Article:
Budget constraints challenge State’s continued presence in Middle East

Stephanie Sanok, senior fellow with the international security program, Center for Strategic and International Studies

Jolie Lee | June 4, 2015 5:40 pm

The fiscal 2013 budget does not fully address the shift in U.S. operations in Iraq from the Defense Department to the State Department, according to one international security expert.

The request includes funds for training Iraqi forces, for example, but is lacking in economic, development and political areas, said Stephanie Sanok, senior fellow with the international security program at the Center for Strategic and International Studies.

“I see that being replicated in Afghanistan,” Sanok said in an interview with The Federal Drive with Tom Temin.

The Baghdad embassy faces a 10 percent cut, The Washington Post reports. Reuters reports about 16,000 people involved in the American diplomatic effort will be in Iraq. About 2,000 will be diplomats and federal workers and the rest will be contractors.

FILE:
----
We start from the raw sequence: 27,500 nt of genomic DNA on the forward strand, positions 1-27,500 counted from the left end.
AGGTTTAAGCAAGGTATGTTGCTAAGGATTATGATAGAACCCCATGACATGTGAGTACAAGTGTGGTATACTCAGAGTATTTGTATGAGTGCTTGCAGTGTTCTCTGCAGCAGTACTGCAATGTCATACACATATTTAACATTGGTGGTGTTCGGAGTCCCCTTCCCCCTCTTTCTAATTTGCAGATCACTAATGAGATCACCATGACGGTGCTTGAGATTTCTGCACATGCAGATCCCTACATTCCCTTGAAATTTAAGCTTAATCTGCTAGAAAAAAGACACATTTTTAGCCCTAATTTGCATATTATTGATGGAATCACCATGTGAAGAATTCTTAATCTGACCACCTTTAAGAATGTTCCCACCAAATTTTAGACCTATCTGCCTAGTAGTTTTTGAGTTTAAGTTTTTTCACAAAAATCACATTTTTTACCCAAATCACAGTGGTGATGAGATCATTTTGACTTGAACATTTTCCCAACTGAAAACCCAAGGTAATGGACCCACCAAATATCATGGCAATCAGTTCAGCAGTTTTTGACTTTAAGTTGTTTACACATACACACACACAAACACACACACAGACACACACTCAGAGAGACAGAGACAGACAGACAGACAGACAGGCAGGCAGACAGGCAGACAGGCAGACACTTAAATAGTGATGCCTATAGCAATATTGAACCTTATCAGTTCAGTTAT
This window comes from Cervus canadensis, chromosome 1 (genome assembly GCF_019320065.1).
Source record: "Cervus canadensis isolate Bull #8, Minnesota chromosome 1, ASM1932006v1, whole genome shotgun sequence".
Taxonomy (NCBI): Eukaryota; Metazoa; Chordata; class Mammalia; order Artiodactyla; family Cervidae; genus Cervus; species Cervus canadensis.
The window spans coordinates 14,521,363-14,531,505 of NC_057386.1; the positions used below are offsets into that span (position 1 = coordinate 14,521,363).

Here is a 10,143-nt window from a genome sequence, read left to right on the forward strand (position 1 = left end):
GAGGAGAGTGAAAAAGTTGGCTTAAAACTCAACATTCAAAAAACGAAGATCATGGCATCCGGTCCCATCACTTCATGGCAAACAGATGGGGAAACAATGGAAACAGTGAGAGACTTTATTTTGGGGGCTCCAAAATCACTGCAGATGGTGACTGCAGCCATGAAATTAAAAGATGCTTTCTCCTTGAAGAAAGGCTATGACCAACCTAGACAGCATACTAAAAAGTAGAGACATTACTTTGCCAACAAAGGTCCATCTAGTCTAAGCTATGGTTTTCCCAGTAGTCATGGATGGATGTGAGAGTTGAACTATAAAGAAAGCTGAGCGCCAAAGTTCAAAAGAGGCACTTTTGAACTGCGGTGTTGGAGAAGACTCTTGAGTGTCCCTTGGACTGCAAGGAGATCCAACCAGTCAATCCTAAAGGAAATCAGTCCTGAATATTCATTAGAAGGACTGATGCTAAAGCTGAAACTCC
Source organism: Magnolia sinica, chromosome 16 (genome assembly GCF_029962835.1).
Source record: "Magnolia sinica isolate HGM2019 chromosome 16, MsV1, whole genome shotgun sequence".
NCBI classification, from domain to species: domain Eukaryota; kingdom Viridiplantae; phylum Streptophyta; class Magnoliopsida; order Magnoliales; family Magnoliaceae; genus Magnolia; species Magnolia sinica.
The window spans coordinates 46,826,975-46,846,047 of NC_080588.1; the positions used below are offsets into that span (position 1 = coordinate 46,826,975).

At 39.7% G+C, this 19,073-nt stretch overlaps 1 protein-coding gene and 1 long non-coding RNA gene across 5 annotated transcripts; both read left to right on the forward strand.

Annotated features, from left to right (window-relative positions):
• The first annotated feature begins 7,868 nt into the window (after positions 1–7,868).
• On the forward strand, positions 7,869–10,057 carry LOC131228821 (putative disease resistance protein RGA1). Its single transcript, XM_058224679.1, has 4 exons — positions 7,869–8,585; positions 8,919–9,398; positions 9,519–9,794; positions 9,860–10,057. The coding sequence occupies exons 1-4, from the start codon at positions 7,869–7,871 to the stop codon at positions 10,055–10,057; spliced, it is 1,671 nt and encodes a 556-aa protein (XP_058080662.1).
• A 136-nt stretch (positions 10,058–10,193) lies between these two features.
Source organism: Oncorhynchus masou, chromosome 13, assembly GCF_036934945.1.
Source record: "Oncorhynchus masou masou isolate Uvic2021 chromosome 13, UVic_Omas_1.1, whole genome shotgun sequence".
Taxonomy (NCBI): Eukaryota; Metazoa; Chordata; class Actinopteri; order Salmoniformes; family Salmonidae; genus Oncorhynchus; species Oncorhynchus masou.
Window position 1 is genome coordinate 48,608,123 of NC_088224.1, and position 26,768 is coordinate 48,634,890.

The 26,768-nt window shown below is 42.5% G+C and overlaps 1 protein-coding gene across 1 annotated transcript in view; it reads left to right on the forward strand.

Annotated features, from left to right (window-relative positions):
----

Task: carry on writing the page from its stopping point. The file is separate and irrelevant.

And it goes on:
A challenge in Iraq is “Iraqis aren’t as amenable to U.S. forces or U.S. diplomats going around the country,” Sanok said. Recent news reports have indicated diplomats must stay in the Baghdad embassy and get permission to go outside, raising questions of diplomats’ effectiveness, she added.

The administration’s budget request reflects the Pentagon’s strategic guidance to shift focus to the Middle East and Asia and move away from a presence in Europe and Latin America. Sanok said the budget includes $770 million for a Middle East North Africa Incentive Fund should there be another Arab Spring.

“From my perspective, if something happens in Syria in the coming months, $700 million is a drop in the bucket, so I’m not sure what this money will be used for,” Sanok said.


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